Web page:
Update on Bridges

I’m often asked about some of our bridges.

Williams Street Bridge, Kaiapoi

This came out of the earthquakes quite well – it’s the approach on the nothern side that is now rubbish, and getting worse. As for the bridge itself, the Kaiapoi Town Centre Plan proposes that parking be removed and the footpaths made wider to allow people to linger and look up and down the river.  There will be seating on it as well.

Ashley River Bridge at Cones Road, Rangiora

The Council is endeavouring to get a replacement put on to the Canterbury Regional Transport Plan and the chances are very good.  It is intended that this will be wide enough for cyclists and pedestrians to cross it in safety.   The total cost is likely to be in the area of $10m, but it will attract a 60% subsidy from the NZ Transport Agency if the project it approved.

Old Waimakariri Cycle & Pedestrian Clipons

Not much joy here, I’m afraid. The bridge is jointly owned by Waimakariri and Christchurch and neither Council is very keen on doing the work without NZTA subsidy.  To get this will require a change in Government policy direction towards pedestrian and cycle facilities.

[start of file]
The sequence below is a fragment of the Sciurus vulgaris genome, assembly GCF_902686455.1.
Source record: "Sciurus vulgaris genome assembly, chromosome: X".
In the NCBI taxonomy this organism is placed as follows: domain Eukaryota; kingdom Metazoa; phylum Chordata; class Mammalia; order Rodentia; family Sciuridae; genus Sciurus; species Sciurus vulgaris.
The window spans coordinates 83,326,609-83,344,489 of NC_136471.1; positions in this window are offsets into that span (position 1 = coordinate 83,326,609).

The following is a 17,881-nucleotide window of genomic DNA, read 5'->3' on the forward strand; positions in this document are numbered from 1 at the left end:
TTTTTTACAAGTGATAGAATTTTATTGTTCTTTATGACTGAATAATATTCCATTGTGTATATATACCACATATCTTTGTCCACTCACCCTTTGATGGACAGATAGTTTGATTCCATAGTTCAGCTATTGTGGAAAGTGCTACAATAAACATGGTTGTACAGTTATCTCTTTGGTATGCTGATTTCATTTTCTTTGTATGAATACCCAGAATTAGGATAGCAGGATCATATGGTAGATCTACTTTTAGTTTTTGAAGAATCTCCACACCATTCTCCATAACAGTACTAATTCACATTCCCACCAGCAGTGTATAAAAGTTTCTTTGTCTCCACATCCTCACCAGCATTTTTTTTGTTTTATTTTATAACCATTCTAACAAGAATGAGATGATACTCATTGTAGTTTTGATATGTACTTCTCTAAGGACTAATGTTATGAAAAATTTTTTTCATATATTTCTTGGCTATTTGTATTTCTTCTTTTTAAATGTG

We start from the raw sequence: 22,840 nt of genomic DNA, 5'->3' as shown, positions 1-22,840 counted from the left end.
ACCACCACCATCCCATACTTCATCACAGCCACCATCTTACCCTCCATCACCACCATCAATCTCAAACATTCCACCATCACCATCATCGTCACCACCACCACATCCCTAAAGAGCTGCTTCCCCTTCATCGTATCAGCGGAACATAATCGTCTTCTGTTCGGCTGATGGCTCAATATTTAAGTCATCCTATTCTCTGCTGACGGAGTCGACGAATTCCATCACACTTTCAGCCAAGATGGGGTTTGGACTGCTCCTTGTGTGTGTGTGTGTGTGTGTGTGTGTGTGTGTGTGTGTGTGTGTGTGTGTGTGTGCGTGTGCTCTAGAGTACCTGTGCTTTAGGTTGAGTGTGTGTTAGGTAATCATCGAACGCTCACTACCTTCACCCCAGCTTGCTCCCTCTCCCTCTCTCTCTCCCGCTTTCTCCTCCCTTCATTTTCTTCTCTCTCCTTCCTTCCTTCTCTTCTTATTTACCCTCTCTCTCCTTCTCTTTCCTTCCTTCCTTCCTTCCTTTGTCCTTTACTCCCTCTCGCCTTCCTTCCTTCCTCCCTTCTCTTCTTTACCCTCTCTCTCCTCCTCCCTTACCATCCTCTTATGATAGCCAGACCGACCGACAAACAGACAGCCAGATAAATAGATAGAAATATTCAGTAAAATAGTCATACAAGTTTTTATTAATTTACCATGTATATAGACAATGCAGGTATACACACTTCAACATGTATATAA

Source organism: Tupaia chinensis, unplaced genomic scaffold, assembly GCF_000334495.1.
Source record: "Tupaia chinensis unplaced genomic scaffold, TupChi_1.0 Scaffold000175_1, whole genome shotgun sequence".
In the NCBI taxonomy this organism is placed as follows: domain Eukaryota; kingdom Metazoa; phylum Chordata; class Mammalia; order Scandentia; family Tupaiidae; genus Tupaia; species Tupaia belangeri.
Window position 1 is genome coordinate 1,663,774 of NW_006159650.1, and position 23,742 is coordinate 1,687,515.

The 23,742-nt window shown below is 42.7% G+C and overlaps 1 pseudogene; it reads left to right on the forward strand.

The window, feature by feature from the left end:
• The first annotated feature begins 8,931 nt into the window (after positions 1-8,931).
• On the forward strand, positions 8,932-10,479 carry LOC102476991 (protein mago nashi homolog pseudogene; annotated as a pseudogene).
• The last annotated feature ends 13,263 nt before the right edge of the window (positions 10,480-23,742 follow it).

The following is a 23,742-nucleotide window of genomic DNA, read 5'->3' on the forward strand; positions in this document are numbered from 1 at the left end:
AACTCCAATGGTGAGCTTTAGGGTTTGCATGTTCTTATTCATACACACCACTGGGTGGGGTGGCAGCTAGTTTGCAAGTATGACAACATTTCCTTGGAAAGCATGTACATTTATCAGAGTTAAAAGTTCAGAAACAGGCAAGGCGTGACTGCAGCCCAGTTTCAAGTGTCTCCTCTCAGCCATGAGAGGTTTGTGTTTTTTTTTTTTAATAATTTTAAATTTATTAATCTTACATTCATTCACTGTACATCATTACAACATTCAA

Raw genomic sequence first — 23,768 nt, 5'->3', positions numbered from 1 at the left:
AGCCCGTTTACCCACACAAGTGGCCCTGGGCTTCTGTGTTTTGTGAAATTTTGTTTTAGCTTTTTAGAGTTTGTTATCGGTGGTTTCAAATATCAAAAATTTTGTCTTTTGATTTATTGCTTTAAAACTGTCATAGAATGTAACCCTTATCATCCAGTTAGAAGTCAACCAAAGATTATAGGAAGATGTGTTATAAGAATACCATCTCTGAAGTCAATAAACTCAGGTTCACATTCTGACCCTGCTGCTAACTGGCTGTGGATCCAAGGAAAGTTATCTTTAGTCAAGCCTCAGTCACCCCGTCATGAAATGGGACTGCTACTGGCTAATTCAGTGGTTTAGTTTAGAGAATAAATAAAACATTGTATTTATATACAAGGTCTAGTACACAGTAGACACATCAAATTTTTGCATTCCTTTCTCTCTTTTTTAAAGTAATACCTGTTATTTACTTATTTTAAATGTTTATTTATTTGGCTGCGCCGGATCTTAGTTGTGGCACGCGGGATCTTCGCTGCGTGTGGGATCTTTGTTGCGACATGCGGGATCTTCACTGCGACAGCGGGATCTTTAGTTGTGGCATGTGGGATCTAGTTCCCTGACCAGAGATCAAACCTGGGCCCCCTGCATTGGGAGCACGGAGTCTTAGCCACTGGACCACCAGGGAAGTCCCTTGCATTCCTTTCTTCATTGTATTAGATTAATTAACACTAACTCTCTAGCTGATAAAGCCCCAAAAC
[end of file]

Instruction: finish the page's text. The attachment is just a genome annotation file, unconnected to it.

Waimakariri Gorge Bridge

This bridge, jointly owned by Waimakariri and Selwyn, is to get a new deck very soon.  Both councils have budgeted for it.  The common claim that the two councils have been arguing over it is urban myth.

The Waimakariri Gorge Bridge with a train about to cross it, ca.1921

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2 Responses to “Update on Bridges”

  1. Amanda Carpenter Says:

    In reply to David Ayer’s “Update on Bridges” comment on 8 January. Did the council get the Cones Rd Ashley bridge onto the Canterbury Regional Transport Plan given the chances are very good?

    If so, when is construction likely to start and complete?

    • David Ayers Says:

      Hi Amanda. Yes, the bridge is on the programme. However, it still has to get final NZ Transport Agency approval, and they will be guided by Government priorities. I think the chances are good for a favourable outcome. We need the final tick to get the 60% NZTA subsidy.

      We still have to be aware, however, that the clip-on for the old Waimakariri bridge is also on the programme, but we know that low Government prioritisation for cycle and pedestrian facilities will not allow it to go ahead. A favourable response on the Ashley bridge is not, therefore, absolutely guaranteed.

      If the bridge gets approval, the first stage will be design work. We have budgeted for that this year. Actual construction would start in the 2013-14 year and I guess it would take a year or two to build. I think the likely place for it to be built would be next to the current bridge, on the downstream side, where the first bridge was. I do stress, however, that detailed design work still has to be done.

      Incidentally, the current bridge has its 100th birthday this year.

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